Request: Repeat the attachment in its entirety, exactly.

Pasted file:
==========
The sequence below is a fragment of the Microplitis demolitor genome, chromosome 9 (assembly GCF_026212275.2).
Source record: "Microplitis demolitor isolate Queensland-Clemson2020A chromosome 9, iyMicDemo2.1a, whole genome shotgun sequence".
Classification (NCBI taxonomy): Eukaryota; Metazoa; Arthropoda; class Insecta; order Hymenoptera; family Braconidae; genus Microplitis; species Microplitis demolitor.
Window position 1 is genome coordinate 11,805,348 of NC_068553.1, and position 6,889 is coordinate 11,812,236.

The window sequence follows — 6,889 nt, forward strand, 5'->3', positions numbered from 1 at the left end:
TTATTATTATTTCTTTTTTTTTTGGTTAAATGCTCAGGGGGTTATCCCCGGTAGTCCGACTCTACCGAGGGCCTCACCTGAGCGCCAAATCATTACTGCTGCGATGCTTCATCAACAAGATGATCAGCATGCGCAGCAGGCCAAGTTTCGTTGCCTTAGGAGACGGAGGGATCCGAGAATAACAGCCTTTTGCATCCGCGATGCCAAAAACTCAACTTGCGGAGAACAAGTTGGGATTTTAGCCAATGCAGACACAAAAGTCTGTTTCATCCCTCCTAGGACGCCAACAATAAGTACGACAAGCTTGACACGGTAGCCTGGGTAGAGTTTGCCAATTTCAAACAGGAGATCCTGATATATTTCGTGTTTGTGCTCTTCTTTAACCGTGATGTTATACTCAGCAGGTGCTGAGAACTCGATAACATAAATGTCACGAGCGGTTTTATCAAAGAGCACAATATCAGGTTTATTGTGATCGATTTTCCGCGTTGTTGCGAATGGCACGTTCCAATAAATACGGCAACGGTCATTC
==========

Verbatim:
The sequence below is a fragment of the Microplitis demolitor genome, chromosome 9 (assembly GCF_026212275.2).
Source record: "Microplitis demolitor isolate Queensland-Clemson2020A chromosome 9, iyMicDemo2.1a, whole genome shotgun sequence".
Classification (NCBI taxonomy): Eukaryota; Metazoa; Arthropoda; class Insecta; order Hymenoptera; family Braconidae; genus Microplitis; species Microplitis demolitor.
Window position 1 is genome coordinate 11,805,348 of NC_068553.1, and position 6,889 is coordinate 11,812,236.

The window sequence follows — 6,889 nt, forward strand, 5'->3', positions numbered from 1 at the left end:
TTATTATTATTTCTTTTTTTTTTGGTTAAATGCTCAGGGGGTTATCCCCGGTAGTCCGACTCTACCGAGGGCCTCACCTGAGCGCCAAATCATTACTGCTGCGATGCTTCATCAACAAGATGATCAGCATGCGCAGCAGGCCAAGTTTCGTTGCCTTAGGAGACGGAGGGATCCGAGAATAACAGCCTTTTGCATCCGCGATGCCAAAAACTCAACTTGCGGAGAACAAGTTGGGATTTTAGCCAATGCAGACACAAAAGTCTGTTTCATCCCTCCTAGGACGCCAACAATAAGTACGACAAGCTTGACACGGTAGCCTGGGTAGAGTTTGCCAATTTCAAACAGGAGATCCTGATATATTTCGTGTTTGTGCTCTTCTTTAACCGTGATGTTATACTCAGCAGGTGCTGAGAACTCGATAACATAAATGTCACGAGCGGTTTTATCAAAGAGCACAATATCAGGTTTATTGTGATCGATTTTCCGCGTTGTTGCGAATGGCACGTTCCAATAAATACGGCAACGGTCATTC